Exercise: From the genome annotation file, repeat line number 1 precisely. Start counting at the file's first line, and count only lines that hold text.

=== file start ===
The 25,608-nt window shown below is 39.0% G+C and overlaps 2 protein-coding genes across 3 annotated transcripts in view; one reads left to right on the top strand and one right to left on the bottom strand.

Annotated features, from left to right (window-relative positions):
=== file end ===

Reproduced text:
The 25,608-nt window shown below is 39.0% G+C and overlaps 2 protein-coding genes across 3 annotated transcripts in view; one reads left to right on the top strand and one right to left on the bottom strand.